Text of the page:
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Journey of a Superintendent: Celebrating Our Teachers

“We often take for granted the very things that most deserve our gratitude.

- Cynthia Ozick

We celebrate Teacher Appreciation Week the first full week of May, but teachers, and those who dedicate their lives to education, deserve our thanks, praise, and recognition every day of the year.

Dr. Cynthia Lane Superintendent of the Kansas City, Kansas Public Schools

Dr. Cynthia Lane
Superintendent of the
Kansas City, Kansas Public Schools

Still, it is fitting that we recognize our teachers during early May. This time of year, schools celebrate the accomplishments of the year, prepare students to be on-track for the next level, and send graduates off to college and/or to begin their careers. Teacher Appreciation Week reminds us not to take for granted the very individuals who empower us to learn, to grow, and to stretch our limits so that we can accomplish more than we ever thought possible.

In the Kansas City, Kansas Public Schools, we are fortunate to have extraordinary teachers who work tirelessly each and every day to ensure our kids have the best education possible, providing them the tools they need for a successful future. Our teachers take on any learning need. If a young child needs to learn things as basic as putting on their clothes, blowing their nose, or making it to the bathroom on time, our teachers are all over it!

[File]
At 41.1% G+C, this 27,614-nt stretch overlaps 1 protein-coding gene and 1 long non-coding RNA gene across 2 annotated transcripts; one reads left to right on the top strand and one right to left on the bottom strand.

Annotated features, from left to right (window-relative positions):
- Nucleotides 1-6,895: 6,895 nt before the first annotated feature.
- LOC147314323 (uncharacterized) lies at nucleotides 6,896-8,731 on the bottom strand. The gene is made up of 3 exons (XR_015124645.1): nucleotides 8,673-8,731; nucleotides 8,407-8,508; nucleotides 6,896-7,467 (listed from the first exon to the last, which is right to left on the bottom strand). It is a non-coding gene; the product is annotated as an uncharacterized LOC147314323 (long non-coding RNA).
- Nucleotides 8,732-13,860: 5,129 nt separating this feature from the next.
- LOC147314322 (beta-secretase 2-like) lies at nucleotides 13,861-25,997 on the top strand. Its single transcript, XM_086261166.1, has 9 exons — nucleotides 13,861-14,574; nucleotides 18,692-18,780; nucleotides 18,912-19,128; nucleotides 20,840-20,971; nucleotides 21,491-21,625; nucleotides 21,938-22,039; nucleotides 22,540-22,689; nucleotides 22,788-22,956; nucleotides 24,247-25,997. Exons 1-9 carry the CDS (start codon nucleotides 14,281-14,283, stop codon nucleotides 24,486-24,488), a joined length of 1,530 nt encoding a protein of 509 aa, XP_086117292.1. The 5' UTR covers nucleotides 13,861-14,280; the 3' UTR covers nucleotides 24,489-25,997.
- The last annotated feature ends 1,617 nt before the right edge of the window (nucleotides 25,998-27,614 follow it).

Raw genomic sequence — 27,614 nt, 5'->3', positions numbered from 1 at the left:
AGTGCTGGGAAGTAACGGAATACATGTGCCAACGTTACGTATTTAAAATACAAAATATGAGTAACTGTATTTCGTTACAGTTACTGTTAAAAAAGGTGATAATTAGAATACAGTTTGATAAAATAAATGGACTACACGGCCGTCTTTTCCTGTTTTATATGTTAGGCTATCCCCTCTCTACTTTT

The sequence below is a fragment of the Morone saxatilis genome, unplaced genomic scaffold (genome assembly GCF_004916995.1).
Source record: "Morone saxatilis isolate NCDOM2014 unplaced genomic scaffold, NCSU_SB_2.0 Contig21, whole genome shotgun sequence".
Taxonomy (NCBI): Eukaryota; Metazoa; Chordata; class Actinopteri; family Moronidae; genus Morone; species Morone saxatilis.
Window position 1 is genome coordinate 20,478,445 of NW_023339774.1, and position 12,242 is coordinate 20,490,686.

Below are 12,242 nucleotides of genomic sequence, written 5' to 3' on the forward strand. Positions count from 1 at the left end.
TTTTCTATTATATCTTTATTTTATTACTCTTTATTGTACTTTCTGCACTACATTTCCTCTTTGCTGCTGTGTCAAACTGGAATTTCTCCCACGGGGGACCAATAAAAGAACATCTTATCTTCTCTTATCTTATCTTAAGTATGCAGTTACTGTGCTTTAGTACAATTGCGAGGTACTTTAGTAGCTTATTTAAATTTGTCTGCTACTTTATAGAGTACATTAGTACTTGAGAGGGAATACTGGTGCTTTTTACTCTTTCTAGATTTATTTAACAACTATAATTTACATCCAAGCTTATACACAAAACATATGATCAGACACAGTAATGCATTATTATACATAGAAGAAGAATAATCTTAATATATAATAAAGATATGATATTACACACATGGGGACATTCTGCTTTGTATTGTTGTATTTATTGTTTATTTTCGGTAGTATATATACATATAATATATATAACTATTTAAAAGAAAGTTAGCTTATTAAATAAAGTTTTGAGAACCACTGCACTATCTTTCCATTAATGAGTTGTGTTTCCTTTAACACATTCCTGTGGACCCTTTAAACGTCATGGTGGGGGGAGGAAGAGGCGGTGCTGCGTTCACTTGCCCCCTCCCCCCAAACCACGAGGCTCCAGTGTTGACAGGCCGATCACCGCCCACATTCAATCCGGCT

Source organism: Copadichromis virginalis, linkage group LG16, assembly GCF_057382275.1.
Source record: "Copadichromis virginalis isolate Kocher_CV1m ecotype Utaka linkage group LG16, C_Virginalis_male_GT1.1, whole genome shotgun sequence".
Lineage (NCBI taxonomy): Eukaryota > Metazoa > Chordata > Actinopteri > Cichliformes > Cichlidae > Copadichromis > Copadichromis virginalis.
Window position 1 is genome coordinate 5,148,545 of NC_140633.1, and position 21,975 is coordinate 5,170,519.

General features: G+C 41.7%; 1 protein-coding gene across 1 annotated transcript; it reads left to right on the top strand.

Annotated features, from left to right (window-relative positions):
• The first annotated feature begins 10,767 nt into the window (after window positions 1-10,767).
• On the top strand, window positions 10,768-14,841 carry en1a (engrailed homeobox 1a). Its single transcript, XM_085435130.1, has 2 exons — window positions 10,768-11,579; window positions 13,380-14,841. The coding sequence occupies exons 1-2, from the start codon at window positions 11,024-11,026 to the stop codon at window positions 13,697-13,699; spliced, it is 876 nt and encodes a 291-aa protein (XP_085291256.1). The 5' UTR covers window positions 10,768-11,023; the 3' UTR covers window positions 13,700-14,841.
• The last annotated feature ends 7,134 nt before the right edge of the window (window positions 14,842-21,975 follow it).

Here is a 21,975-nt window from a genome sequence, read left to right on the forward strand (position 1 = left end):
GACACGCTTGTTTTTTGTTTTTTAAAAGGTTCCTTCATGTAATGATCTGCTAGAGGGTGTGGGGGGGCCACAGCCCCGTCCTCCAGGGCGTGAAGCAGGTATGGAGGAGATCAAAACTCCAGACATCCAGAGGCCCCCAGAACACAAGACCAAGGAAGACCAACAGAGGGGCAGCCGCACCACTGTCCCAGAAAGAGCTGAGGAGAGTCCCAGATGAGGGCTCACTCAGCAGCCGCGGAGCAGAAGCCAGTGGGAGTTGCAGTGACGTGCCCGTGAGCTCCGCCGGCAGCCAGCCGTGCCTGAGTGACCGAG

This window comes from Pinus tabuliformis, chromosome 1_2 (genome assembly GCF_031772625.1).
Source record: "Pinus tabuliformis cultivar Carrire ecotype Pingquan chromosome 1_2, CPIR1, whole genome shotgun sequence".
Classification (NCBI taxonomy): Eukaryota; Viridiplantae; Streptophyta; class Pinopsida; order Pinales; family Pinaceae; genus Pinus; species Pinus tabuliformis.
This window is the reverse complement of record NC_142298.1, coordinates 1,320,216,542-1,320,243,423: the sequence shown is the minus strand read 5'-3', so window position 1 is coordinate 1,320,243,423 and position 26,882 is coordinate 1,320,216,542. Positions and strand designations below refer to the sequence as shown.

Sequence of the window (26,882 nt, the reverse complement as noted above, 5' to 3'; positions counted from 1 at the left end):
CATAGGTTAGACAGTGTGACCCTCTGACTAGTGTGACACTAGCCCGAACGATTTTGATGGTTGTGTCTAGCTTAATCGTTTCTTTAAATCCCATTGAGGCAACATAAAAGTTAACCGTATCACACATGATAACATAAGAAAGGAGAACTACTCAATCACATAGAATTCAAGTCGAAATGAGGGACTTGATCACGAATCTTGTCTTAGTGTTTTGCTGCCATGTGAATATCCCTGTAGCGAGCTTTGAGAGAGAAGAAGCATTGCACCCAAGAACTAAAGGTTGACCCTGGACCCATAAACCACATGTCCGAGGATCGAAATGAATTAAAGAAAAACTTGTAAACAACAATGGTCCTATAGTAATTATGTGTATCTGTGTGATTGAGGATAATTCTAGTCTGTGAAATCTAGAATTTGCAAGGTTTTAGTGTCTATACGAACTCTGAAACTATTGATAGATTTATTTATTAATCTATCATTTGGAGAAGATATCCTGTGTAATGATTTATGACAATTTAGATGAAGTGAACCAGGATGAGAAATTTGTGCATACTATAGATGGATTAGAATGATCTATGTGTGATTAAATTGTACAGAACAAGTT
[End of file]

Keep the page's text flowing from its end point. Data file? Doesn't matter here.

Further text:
Our teachers open our kids’ minds to becoming readers and writers, problem solvers, strategic thinkers, and scientific explorers. Our teachers inspire students, through academic preparation and hard work, to become doctors, lawyers, mechanics, engineers, health care providers, nurses, construction workers, athletes, musicians, debaters, artists, actors, and entrepreneurs.

Our teachers ensure students master complicated mathematical processes, develop skills as writers, and provide opportunities for students to discover the power of oration.  Our teachers create pathways for students to see themselves as college and career ready, and to understand what it takes to succeed. And each and every day, our teachers give their time, talent, and spend their own resources, to ensure obstacles are overcome.

Gratitude is the least we can offer to our teachers, who literally change lives each and every day. Thank you, KCKPS Educators! We believe in and value all you do.

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Journey of a Superintendent: Are You Faster Than a 5th Grader?

Are You FasterAre You Faster Than a 5th Grader? Seriously? Well this well-seasoned lady is faster than some of our 5th graders. The winner of our two-mile race this year was a speedy young man from M.E. Pearson Elementary School. He finished the race in less than 14 minutes! Awesome! I had the privilege of placing medals around the necks of the 15 fastest runners. With each medal, I encouraged them to keep running. We may have a future Olympian or college track star in our midst. After all, Maurice Greene, who once was the fastest man in the world, is a graduate of F.L. Schlagle High School!